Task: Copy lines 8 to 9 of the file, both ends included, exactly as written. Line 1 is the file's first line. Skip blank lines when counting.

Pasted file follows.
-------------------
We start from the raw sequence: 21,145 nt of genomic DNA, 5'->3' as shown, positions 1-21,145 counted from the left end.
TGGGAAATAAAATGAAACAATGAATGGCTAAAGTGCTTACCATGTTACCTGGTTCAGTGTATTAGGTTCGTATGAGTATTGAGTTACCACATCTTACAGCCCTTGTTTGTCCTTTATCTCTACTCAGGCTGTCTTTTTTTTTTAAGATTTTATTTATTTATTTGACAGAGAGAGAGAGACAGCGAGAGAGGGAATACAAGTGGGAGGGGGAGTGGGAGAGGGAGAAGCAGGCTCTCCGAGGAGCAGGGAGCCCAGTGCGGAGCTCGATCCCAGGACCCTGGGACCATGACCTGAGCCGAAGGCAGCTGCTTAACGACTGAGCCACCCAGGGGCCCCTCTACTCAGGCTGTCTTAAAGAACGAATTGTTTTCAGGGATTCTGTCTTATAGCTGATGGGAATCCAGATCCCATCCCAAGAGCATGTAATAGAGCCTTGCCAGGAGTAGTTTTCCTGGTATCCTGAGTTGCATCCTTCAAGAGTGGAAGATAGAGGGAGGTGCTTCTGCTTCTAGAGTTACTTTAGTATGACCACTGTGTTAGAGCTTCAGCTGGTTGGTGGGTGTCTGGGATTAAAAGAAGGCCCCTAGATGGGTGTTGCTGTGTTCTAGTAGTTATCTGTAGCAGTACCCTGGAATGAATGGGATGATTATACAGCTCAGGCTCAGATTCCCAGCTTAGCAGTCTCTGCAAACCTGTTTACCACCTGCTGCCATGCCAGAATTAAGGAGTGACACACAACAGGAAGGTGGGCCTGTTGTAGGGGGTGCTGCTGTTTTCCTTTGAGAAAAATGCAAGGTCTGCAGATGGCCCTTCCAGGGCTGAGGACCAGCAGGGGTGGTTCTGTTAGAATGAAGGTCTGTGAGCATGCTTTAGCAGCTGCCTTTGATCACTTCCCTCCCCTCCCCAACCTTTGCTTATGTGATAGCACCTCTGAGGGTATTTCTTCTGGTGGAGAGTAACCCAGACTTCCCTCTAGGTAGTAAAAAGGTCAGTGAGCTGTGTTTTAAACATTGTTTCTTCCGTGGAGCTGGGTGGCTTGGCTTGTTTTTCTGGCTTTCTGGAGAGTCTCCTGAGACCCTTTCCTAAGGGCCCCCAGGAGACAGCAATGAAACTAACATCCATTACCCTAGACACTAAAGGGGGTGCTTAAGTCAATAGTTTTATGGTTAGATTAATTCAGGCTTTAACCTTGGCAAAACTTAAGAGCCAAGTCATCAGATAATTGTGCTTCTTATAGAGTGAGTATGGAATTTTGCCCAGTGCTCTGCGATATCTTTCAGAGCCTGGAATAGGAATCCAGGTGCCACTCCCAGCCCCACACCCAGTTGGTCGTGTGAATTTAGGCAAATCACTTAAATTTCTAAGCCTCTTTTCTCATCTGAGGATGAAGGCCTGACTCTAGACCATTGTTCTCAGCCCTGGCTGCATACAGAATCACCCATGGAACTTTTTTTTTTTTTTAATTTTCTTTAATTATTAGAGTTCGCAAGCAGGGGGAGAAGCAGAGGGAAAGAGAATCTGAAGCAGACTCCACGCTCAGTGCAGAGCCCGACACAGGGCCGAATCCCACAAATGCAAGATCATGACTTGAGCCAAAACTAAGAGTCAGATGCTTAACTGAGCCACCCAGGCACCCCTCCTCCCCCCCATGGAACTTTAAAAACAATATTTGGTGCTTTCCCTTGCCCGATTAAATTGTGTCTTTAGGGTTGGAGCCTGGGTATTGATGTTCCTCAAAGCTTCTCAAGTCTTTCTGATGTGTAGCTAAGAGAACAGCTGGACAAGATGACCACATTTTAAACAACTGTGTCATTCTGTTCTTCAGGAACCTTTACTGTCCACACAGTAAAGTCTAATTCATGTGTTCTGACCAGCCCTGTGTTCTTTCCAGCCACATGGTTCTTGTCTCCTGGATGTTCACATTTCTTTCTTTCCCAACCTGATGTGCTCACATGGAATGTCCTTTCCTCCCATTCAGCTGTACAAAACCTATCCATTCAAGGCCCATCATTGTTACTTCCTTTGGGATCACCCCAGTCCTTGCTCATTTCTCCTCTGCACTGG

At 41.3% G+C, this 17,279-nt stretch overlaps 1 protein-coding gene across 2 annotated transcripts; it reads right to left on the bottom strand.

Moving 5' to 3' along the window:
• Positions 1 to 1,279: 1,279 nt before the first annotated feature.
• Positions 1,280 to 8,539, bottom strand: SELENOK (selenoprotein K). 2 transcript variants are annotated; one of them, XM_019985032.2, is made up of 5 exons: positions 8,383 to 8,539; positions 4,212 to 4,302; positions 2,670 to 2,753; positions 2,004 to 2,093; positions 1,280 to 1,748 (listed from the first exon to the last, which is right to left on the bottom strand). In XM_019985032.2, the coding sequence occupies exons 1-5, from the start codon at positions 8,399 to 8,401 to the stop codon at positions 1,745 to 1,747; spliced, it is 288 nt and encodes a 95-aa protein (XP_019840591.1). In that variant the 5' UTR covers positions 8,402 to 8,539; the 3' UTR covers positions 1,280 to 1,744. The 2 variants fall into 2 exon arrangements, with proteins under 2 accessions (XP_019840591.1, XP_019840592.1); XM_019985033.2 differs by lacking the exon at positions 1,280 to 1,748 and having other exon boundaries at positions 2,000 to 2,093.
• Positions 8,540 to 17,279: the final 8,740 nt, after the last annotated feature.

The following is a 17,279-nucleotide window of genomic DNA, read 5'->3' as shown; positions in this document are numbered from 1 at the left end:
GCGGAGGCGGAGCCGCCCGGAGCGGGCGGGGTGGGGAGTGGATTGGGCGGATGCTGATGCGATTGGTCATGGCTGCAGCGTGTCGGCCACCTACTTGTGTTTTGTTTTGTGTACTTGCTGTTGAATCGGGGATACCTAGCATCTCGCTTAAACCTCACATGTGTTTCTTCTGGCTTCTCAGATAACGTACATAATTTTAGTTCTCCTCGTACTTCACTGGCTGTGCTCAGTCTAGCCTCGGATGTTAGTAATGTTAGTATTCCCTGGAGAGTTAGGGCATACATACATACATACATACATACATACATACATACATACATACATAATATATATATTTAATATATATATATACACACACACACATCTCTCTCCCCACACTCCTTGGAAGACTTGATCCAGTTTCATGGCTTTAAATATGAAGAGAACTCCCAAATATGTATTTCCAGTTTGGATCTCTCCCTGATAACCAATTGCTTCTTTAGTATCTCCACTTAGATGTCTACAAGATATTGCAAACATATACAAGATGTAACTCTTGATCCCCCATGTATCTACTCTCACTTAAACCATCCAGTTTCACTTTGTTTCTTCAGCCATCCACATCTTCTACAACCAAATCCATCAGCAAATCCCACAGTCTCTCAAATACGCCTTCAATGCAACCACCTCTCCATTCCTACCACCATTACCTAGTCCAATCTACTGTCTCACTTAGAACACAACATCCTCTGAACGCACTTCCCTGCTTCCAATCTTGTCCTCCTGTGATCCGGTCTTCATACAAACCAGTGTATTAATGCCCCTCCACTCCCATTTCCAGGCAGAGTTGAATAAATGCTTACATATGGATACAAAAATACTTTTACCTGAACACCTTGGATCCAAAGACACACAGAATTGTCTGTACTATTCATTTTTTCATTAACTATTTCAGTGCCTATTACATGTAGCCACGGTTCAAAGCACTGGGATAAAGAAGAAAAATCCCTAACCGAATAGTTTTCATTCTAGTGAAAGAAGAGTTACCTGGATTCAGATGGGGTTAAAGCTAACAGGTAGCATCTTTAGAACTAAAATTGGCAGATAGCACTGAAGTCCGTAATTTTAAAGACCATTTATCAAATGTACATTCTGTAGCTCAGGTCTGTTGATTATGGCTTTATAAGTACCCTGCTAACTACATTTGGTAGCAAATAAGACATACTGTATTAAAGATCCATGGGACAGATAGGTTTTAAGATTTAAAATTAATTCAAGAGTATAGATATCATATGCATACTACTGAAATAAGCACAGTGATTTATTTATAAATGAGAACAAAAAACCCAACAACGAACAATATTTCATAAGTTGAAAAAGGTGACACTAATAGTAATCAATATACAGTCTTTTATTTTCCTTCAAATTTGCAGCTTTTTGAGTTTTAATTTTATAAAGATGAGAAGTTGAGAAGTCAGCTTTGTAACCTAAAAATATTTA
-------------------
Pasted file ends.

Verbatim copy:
The following is a 17,279-nucleotide window of genomic DNA, read 5'->3' as shown; positions in this document are numbered from 1 at the left end:
GCGGAGGCGGAGCCGCCCGGAGCGGGCGGGGTGGGGAGTGGATTGGGCGGATGCTGATGCGATTGGTCATGGCTGCAGCGTGTCGGCCACCTACTTGTGTTTTGTTTTGTGTACTTGCTGTTGAATCGGGGATACCTAGCATCTCGCTTAAACCTCACATGTGTTTCTTCTGGCTTCTCAGATAACGTACATAATTTTAGTTCTCCTCGTACTTCACTGGCTGTGCTCAGTCTAGCCTCGGATGTTAGTAATGTTAGTATTCCCTGGAGAGTTAGGGCATACATACATACATACATACATACATACATACATACATACATACATAATATATATATTTAATATATATATATACACACACACACATCTCTCTCCCCACACTCCTTGGAAGACTTGATCCAGTTTCATGGCTTTAAATATGAAGAGAACTCCCAAATATGTATTTCCAGTTTGGATCTCTCCCTGATAACCAATTGCTTCTTTAGTATCTCCACTTAGATGTCTACAAGATATTGCAAACATATACAAGATGTAACTCTTGATCCCCCATGTATCTACTCTCACTTAAACCATCCAGTTTCACTTTGTTTCTTCAGCCATCCACATCTTCTACAACCAAATCCATCAGCAAATCCCACAGTCTCTCAAATACGCCTTCAATGCAACCACCTCTCCATTCCTACCACCATTACCTAGTCCAATCTACTGTCTCACTTAGAACACAACATCCTCTGAACGCACTTCCCTGCTTCCAATCTTGTCCTCCTGTGATCCGGTCTTCATACAAACCAGTGTATTAATGCCCCTCCACTCCCATTTCCAGGCAGAGTTGAATAAATGCTTACATATGGATACAAAAATACTTTTACCTGAACACCTTGGATCCAAAGACACACAGAATTGTCTGTACTATTCATTTTTTCATTAACTATTTCAGTGCCTATTACATGTAGCCACGGTTCAAAGCACTGGGATAAAGAAGAAAAATCCCTAACCGAATAGTTTTCATTCTAGTGAAAGAAGAGTTACCTGGATTCAGATGGGGTTAAAGCTAACAGGTAGCATCTTTAGAACTAAAATTGGCAGATAGCACTGAAGTCCGTAATTTTAAAGACCATTTATCAAATGTACATTCTGTAGCTCAGGTCTGTTGATTATGGCTTTATAAGTACCCTGCTAACTACATTTGGTAGCAAATAAGACATACTGTATTAAAGATCCATGGGACAGATAGGTTTTAAGATTTAAAATTAATTCAAGAGTATAGATATCATATGCATACTACTGAAATAAGCACAGTGATTTATTTATAAATGAGAACAAAAAACCCAACAACGAACAATATTTCATAAGTTGAAAAAGGTGACACTAATAGTAATCAATATACAGTCTTTTATTTTCCTTCAAATTTGCAGCTTTTTGAGTTTTAATTTTATAAAGATGAGAAGTTGAGAAGTCAGCTTTGTAACCTAAAAATATTTA